The 2015 British Grand Prix Review

Lewis Hamilton has taken his second consecutive win at Silverstone today (and his third overall), following a race that offered up much in the way of entertainment – and missed opportunities.

The very start of the race saw both Felipe Massa and Valteri Bottas jump the Mercedes’ pair at the start, with Massa taking the lead and Hamilton just about fending off Bottas, though Bottas relegated Rosberg to fourth. Chaos at the back saw both Lotuses crash out, collecting McLaren’s Fernando Alonso and sending Alonso punting into the side of teammate Jenson Button. Button was out, and Alonso had to limp back to the pits to change his front wing – hardly the greatest of starts for a team that has struggled horribly so far this year.

These incidents triggered a safety car spell on the very first lap, and when the race resumed in earnest Hamilton was aggressively trying to squeeze past Massa, but ended up locking up and running wide, letting Bottas through. The two Williams cars then proceeded to keep the Mercedes cars at bay, albeit just barely, but Bottas was noticeably quicker than Massa – and unable to get past. Williams wouldn’t issue orders letting him by – which in hindsight might have been a mistake. Bottas could have pulled away, but Massa would not yield, and thus was holding up Bottas, who had Hamilton close by for company.

When the pit stops arrived, they mixed things up. Hamilton ended up in the lead, but Rosberg was still stuck behind Bottas, who was still behind Massa. With clear air, Hamilton was able to pull away, but then another variable changed things all the more – rain.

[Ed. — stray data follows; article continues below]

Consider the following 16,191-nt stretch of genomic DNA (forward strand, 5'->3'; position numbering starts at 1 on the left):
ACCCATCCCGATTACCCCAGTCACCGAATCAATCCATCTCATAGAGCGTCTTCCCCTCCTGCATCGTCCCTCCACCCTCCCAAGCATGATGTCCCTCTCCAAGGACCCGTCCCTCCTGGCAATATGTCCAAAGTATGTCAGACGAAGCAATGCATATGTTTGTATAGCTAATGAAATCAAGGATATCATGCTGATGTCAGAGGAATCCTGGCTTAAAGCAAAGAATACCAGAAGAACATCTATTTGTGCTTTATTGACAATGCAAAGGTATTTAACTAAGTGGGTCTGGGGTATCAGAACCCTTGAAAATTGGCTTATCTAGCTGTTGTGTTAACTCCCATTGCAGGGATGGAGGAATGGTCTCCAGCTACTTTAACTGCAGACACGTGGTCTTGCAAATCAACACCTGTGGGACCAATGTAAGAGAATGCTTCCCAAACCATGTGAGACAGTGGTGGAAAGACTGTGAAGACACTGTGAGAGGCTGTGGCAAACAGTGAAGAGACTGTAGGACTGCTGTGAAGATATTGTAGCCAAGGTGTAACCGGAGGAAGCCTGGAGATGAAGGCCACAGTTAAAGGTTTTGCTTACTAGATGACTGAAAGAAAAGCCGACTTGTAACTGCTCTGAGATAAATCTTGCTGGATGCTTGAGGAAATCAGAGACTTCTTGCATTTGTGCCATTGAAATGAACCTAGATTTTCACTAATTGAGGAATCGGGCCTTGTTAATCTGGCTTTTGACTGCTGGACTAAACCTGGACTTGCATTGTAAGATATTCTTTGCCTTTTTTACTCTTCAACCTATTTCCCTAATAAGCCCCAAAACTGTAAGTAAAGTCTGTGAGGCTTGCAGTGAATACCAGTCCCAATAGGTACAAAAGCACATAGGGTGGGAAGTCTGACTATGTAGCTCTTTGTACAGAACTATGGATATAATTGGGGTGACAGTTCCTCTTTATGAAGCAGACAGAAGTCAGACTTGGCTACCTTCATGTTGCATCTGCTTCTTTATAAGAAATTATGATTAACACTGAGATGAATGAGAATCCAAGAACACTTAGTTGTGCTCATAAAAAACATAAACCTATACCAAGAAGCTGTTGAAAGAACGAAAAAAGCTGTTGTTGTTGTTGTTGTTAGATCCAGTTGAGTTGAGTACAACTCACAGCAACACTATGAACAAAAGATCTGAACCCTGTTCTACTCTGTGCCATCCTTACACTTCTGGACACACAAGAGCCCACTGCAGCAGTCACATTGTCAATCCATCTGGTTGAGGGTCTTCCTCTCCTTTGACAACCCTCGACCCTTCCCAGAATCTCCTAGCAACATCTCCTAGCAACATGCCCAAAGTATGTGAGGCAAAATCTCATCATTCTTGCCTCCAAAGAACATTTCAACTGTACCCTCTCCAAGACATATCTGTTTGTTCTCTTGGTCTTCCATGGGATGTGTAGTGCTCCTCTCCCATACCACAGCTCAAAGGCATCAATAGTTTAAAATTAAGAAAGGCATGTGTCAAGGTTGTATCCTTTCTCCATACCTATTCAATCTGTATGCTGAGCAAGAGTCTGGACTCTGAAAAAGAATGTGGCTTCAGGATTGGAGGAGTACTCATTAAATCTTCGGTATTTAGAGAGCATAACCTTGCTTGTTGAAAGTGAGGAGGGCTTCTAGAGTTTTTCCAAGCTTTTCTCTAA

It was hardly a torrential downpour, but the sprinkling of rain changed the dynamics of the circuit, especially since the rain was not consistently coming down over the whole track. With parts of the track becoming slippery and others still dry, some drivers pitted for intermediate tyres – such as Kimi Raikkonen, who pitted too soon – and others took a chance to stay out on the dry tyres.

As conditions continued to change, the rain stopped briefly, albeit with the possibility of more. Stopping for inters was a gamble – was it worth the risk?

Williams struggled as the weather conditions changed, allowing Rosberg to charge past both Bottas and Massa. He then took off after Lewis, lapping nearly two seconds faster as the rain returned. Hamilton made the decision to pit for inters, judging that the rain would continue, and he made the call perfectly.

As the circuit became wetter, Rosberg had to stop. Both Williams cars had to stop as well, which allowed Vettel to snatch third place (having started in sixth). For the final few laps Hamilton was untroubled, taking victory to reopen a 17-point lead in the title fight. Williams will be buoyed by fourth and fifth, and in fact disappointed by not getting a podium. Force India continued their upward momentum with more good points, with Hulkenburg taking 7th and Perez 9th, Raikkonen sandwiched inbetween them. Kvyat took 6th for Red Bull, but the other three Renault-powered cars all retired – Ricciardo and both Toro Rossos.

Alonso recovered from the disasterous start to take a point in 10th place, albeit aided considerably by retirements for not only Ricciardo, but also Verstappen, Sainz, Maldonaldo, Grosjean, Nasr and Button. It seems unlikely McLaren will be especially overjoyed by taking a single point today.

We are now at the halfway point of the championship, so I’ll soon be taking a look at my predictions and seeing how they stack up with the actual season.

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